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02 November 2009

My Hunting Rant

With the national election fast approaching the pro hunting lobbyists have been raising their voices again like a pack of baying hounds. Apparently the Conservatives have promised to over turn the ban. Great, isn’t there more important things to be fighting this election on? I happen to feel they would be the best party to get this country out of it’s current mess but I’m not in favour of over turning this particular ban. I do agree that it is a pig’s ear of the law and need refining but I see no reason to throw the baby out with the bath water. Apparently 75% of the nation agrees.

It’s not that I’m totally anti-hunting. In principle I can’t see much wrong with hunting foxes in this manner to a point. If it was just a matter of chasing foxes caught out in the open and killing them with the hounds then it is little different from any natural predator / prey hunt found in the wild. Where I draw the line is in the digging out of foxes that have gone to ground and the throwing of them to the hounds. Surely once the fox has outwitted the pack they should be left in peace. This is supposed to be a sport after all and digging them out or chasing them out with terriers is not being very sportsman like, is it?

As for the argument that the hunt is providing a service in keeping the fox number down, well that’s a total joke. Far more foxes get killed on the road by cars than any hunt could knock off. Then there are people who go out shooting them. They also take more than the hunts. The hunts response is they only take the weakest as the strongest get away. Well that might be true if they didn’t dig them out.

Foxes are very successful and adaptable animals and like any animal that is clever and successful we human tend to hate them. They are indigenous to the UK and have every right to a life just as much as we do. They pose no serious threat to our survival. Their numbers are high only because there is plenty of food available. Killing a handful of foxes only allows a better opportunity for the next generation to take their place. Foxes actually provide a very useful service as they help to keep the rabbit population down.

Persecuting the fox in the countryside has encouraged them to take up residence in out towns. The hunt can’t get them there and here they have found a much easier and wormer living. We humans are very untidy and leave scraps of food all over the place, especially around fast food joints. All the fox needs to do is to overcome its natural fear of man to get at it. Something it has done very easily. Added to that, raiding gardens of pet rabbits and chickens is easier in towns than chasing them in the open. In the countryside the fox poses little threat but in a town it can be a real pest, although personally I find them quite endearing. Hunting has helped to create this problem and can’t do anything to put it right.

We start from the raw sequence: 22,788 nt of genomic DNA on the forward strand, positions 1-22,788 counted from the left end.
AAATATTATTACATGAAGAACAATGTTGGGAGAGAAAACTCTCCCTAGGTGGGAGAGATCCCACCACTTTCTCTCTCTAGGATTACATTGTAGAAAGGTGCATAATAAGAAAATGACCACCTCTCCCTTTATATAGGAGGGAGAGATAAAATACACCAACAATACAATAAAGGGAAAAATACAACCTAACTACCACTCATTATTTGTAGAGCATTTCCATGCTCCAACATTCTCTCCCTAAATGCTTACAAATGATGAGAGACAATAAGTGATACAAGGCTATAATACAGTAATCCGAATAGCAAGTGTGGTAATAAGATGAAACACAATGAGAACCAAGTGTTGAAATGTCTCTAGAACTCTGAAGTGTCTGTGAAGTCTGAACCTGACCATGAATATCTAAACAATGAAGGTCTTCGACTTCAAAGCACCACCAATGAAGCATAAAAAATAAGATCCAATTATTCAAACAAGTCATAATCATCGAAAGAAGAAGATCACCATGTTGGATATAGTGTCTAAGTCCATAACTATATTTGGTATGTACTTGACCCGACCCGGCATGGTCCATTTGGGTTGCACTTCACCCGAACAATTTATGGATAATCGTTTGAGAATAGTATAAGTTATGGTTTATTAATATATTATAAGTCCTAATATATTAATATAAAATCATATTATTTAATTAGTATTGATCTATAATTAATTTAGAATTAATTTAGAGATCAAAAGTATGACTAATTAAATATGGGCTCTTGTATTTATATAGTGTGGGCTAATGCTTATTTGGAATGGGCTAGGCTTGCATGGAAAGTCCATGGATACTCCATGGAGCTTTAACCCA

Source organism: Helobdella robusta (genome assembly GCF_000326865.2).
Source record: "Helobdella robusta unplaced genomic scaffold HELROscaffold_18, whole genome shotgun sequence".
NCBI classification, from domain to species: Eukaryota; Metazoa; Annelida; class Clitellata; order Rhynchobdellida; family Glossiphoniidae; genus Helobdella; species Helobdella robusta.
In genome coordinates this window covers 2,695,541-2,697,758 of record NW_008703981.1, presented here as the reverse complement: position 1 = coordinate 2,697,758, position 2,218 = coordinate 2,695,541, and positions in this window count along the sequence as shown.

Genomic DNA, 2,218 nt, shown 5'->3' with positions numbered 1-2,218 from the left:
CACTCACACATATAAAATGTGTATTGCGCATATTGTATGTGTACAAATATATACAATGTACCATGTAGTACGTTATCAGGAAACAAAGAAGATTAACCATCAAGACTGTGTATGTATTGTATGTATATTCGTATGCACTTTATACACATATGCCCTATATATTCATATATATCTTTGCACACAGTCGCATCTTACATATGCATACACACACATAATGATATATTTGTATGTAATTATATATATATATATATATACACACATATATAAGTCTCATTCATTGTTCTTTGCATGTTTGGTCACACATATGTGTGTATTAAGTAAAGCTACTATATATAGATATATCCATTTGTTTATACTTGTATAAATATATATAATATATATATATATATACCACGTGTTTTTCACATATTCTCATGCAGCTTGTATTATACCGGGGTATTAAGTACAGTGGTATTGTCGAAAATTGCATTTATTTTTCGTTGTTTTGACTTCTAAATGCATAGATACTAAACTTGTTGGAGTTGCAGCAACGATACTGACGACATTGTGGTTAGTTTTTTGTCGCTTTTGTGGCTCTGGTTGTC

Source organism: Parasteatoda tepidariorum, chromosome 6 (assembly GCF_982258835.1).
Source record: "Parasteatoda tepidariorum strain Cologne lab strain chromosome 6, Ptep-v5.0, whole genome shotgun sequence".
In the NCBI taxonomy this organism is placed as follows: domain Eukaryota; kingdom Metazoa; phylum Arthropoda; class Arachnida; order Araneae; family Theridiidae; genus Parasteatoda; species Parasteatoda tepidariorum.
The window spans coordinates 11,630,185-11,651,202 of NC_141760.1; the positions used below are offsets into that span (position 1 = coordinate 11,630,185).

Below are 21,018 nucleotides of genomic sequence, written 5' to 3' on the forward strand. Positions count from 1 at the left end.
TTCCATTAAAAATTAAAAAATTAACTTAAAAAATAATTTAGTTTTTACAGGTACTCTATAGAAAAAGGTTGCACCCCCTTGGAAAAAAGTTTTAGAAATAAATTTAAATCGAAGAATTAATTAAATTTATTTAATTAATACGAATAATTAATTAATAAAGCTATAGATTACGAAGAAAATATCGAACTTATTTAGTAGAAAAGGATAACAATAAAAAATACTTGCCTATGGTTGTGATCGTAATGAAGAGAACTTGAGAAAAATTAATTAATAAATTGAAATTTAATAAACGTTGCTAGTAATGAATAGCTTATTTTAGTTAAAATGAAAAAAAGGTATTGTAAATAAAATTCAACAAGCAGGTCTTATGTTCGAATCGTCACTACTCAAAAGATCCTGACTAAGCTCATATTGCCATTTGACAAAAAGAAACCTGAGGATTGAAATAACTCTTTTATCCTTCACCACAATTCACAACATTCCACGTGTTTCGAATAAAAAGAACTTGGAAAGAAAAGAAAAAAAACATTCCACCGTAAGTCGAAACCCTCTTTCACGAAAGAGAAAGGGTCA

So why do people hunt? Because it’s jolly good fun. There is no other sport that allows such freedom to gallop en-mass over such a variety of private land. There’s the thrill of not knowing where the hunt will take you and what obstacles you and your horse will need to negotiate. Then there is the sheer adrenaline of the chase. Added to that, many humans have a blood lust, a desire to kill. It's a remnant left over from when we were hunter gatherers and no different from the actions of our pet cats when they kill birds they don't eat. I love to ride and would love the opportunity to join in something that exhilarating provided there was no actual living quarry. None of this is ever admitted to as a reason for keeping the hunt going but it is the only true reason.

When the ban was first being brought in the hunting community said it would see hundreds of people out of work and thousands of hounds would have to be destroyed. Well none of that has happened. Hunts can still hunt by drag hunting. The hounds just follow an artificially laid scent. Hunting is now more popular than it was before. The hunt leaders say this is in support of hunting as it was but it could also be that equestrians with an aversion to killing foxes now feel free to join in the fun.

The law as it is needs improving as it is very difficult to bring a conviction if a hunt does break the ban. Hence, few cases get to court. Most laws are refined by case law but that requires cases being prosecuted in court first and then going to appeal. If cases are not being brought in the first place there cannot be any appeals so the law won’t get refined. Something needs to be sorted out here but I don’t see a need to completely throw it out just because a minority of people think it’s wrong.

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